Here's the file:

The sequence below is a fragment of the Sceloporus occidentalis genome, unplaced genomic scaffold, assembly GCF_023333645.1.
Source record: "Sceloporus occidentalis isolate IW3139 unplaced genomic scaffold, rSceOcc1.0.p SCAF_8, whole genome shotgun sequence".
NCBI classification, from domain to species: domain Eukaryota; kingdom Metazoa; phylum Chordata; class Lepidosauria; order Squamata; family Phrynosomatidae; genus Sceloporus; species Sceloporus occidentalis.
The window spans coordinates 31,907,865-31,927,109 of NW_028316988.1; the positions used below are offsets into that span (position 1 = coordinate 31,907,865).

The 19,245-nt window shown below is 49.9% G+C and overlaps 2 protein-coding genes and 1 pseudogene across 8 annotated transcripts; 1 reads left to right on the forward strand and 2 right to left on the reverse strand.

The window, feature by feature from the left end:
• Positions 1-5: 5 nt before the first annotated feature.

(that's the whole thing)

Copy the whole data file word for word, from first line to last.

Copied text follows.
The sequence below is a fragment of the Sceloporus occidentalis genome, unplaced genomic scaffold, assembly GCF_023333645.1.
Source record: "Sceloporus occidentalis isolate IW3139 unplaced genomic scaffold, rSceOcc1.0.p SCAF_8, whole genome shotgun sequence".
NCBI classification, from domain to species: domain Eukaryota; kingdom Metazoa; phylum Chordata; class Lepidosauria; order Squamata; family Phrynosomatidae; genus Sceloporus; species Sceloporus occidentalis.
The window spans coordinates 31,907,865-31,927,109 of NW_028316988.1; the positions used below are offsets into that span (position 1 = coordinate 31,907,865).

The 19,245-nt window shown below is 49.9% G+C and overlaps 2 protein-coding genes and 1 pseudogene across 8 annotated transcripts; 1 reads left to right on the forward strand and 2 right to left on the reverse strand.

The window, feature by feature from the left end:
• Positions 1-5: 5 nt before the first annotated feature.